Do you wish to have more understanding about WordPress User Role and Permission?
Do you know that WordPress comes with a user role management system which defines what a specific user can and cannot do on your website.
In this beginner’s guide to WordPress user roles, we will compare each WordPress user roles and permissions in an easy to follow.
when you install WordPress, there are five default user roles:
Let’s start by looking at each default user role and their permissions.
Administrator is the most powerful user role. Users with the administrator role can add new posts, edit any posts by any users on the site, and even delete those posts.
They can install, edit, and delete plugins as well as themes. Most importantly an administrator user can add new users to the site, change information about existing users including their passwords as well as delete any user.
It is reserved for site owners and gives you the full control of your WordPress site.
Users with the editor role in WordPress have full control on the content sections your website. They can add, edit, publish, and delete any posts on a WordPress site including the ones written by others. An editor can moderate, edit, and delete comments as well.
users with the author role can write, edit, and publish their own posts. They can also delete their own posts, even if they are published.
When writing posts, authors cannot create categories however they can choose from existing categories.
Authors can view comments even those that are pending review, but they cannot moderate, approve, or delete any comments.
Contributors can add new posts and edit their own posts, but they cannot publish any posts not even their own. When writing posts they can not create new categories and will have to choose from existing categories. However, they can add tags to their posts.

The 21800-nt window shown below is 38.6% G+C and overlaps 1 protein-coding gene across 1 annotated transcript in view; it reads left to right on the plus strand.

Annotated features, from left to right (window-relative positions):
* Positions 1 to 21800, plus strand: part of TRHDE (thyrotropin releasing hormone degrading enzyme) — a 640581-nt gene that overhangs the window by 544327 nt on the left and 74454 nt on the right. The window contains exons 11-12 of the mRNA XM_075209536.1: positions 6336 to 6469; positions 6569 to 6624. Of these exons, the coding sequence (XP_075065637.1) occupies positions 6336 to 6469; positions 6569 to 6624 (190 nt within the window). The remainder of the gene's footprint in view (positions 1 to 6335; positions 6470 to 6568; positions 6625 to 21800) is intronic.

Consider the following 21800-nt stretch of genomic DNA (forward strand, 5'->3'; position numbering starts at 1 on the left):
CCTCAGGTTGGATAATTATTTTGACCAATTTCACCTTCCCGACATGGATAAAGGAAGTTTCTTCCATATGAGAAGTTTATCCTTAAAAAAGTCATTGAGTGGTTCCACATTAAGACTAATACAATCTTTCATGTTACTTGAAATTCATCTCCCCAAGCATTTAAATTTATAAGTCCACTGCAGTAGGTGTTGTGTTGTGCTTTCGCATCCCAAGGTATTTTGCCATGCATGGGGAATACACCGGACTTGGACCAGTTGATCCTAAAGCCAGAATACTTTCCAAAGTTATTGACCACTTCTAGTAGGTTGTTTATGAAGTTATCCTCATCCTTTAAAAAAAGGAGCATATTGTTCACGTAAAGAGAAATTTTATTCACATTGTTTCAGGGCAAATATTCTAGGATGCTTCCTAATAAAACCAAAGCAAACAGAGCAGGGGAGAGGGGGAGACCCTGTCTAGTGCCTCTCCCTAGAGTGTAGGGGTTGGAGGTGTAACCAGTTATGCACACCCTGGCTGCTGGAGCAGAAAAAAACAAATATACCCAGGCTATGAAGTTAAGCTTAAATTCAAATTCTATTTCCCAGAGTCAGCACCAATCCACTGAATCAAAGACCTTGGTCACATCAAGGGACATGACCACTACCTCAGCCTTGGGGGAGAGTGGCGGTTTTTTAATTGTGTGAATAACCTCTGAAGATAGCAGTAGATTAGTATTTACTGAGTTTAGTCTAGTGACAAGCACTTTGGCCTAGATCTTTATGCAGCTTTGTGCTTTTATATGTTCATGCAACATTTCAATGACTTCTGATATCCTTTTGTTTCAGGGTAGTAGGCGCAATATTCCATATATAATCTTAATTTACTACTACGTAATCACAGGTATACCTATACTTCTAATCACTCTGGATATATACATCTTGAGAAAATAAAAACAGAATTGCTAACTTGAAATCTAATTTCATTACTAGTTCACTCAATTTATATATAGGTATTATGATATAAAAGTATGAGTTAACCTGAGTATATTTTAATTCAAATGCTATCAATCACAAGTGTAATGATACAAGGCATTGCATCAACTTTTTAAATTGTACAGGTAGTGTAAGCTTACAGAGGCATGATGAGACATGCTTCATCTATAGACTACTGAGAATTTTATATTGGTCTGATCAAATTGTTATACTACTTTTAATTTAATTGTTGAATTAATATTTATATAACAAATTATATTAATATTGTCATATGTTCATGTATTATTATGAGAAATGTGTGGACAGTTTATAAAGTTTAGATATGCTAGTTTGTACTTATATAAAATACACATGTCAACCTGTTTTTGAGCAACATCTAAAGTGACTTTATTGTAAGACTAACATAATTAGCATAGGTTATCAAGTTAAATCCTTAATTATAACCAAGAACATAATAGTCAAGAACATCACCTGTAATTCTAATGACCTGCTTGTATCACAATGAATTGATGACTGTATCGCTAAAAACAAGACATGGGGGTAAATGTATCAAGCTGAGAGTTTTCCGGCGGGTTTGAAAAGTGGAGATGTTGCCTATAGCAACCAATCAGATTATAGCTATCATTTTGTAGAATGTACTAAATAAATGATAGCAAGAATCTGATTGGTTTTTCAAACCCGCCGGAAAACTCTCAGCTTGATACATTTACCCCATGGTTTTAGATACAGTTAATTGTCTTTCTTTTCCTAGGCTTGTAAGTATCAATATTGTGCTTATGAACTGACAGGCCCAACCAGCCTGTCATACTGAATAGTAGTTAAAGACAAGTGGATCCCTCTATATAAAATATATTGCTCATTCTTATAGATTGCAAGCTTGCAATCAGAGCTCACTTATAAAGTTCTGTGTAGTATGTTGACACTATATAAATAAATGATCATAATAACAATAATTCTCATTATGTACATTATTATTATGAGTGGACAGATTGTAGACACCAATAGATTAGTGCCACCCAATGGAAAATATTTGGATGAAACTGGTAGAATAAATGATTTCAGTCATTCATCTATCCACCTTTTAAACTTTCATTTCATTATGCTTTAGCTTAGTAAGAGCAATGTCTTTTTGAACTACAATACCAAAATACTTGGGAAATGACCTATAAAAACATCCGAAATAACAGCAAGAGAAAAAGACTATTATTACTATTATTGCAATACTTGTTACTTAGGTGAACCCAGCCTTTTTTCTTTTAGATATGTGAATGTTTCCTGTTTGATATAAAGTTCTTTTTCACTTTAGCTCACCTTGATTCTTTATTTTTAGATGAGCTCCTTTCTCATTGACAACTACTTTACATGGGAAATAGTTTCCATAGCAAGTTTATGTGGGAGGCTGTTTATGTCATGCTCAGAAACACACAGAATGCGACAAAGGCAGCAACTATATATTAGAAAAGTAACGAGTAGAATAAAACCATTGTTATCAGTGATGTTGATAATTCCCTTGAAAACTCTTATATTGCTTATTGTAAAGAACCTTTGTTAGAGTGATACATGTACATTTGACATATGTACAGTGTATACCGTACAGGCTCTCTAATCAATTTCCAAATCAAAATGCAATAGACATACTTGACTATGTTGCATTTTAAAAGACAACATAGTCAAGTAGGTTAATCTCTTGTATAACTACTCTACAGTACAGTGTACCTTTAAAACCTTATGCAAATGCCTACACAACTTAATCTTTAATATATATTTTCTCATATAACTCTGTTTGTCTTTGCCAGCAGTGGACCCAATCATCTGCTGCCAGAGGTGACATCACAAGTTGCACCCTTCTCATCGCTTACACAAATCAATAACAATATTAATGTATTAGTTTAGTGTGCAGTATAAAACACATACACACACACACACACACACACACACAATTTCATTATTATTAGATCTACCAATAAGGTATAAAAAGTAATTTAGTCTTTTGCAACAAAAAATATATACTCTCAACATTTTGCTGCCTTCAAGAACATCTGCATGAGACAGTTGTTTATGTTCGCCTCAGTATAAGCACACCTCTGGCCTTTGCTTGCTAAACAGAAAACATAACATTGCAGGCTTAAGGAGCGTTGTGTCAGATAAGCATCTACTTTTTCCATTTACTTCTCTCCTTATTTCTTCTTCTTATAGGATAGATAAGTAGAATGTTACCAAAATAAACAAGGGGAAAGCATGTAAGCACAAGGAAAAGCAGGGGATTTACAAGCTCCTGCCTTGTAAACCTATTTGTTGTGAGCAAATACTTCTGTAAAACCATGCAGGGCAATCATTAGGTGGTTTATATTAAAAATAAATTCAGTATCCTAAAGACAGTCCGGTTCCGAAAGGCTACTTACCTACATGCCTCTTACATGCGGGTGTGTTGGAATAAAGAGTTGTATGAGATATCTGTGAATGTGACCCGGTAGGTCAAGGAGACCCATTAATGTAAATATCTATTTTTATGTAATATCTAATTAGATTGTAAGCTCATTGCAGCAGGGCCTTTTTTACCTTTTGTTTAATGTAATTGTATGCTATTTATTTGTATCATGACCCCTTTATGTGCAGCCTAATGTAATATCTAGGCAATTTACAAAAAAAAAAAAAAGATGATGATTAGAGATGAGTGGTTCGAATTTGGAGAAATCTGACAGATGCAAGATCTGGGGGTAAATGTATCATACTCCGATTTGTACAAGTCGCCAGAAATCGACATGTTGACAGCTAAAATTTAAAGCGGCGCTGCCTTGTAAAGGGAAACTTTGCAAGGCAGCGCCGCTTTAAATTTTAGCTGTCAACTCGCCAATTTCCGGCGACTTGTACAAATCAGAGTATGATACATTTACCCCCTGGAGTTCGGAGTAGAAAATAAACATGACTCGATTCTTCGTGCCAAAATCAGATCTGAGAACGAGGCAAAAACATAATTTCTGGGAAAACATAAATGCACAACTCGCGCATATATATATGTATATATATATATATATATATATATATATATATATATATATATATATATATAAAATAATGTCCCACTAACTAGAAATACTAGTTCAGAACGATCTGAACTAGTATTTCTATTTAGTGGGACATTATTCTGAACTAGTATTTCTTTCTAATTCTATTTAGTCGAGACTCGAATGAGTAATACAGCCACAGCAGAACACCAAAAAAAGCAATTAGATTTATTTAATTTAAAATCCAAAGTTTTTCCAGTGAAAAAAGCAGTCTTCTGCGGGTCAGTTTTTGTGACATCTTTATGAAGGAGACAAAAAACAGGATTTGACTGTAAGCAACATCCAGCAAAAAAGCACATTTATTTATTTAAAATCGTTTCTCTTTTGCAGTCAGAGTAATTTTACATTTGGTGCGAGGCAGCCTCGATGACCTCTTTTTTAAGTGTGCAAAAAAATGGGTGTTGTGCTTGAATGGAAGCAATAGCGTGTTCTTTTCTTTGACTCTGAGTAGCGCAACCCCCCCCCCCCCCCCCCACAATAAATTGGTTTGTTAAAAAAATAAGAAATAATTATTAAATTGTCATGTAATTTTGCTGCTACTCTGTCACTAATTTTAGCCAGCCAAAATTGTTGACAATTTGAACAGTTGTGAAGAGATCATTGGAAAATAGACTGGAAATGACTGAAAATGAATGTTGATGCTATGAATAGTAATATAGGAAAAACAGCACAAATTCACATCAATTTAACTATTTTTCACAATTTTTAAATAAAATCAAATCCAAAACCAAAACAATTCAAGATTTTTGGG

Contributors can view comments even those awaiting moderation. But they cannot approve or delete comments.
Users with the subscriber user role can login to your WordPress site and update their user profiles. They can change their passwords if they want to. They cannot write posts, view comments, or do anything else inside your WordPress admin area.
Customizing Existing User Roles
Default WordPress user roles are designed to have capabilities that fits the requirement of most websites.
For example if you run a News site, then you can assign Editor user role to your senior staff and author user role to the junior staff. You can assign contributor user role to your guest authors and subscriber user role for your site visitors.
But what if you wanted to modify the permissions of an existing WordPress user role?
Let’s suppose that you want to modify the author user role, so that the authors cannot delete their posts once they’re published.
First thing you need to do is install and activate the Capability Manager Enhanced plugin. Upon activation, go to Users » Capabilities to modify user roles.
Next, select the user role you want to edit from the top box in the right column and then click the load button. This will load users capabilities in the boxes on the left.
All you need to do is uncheck the capabilities that you want to remove from that user role. For example, in this case we want to remove the capability to delete published posts from authors. We will uncheck ‘Delete Published’ capability. Once you are done, scroll down to the bottom of the page and click on the save changes button to store your settings.
Creating Your Own Custom User Roles in WordPress
You can create your own custom user roles in WordPress with your own set of capabilities by using the same Capability Manager Enhanced plugin. After installing and activating the plugin, go to Users » Capabilities and enter the user role name under ‘Create New Role’.
For example, a News site may need some staff member to actively moderate comment. In that case, you may want to create a user role that can only moderate comments. All you need to do is create a new user role, and then select the moderation comment option from under ‘Other WordPress Capabilities’.
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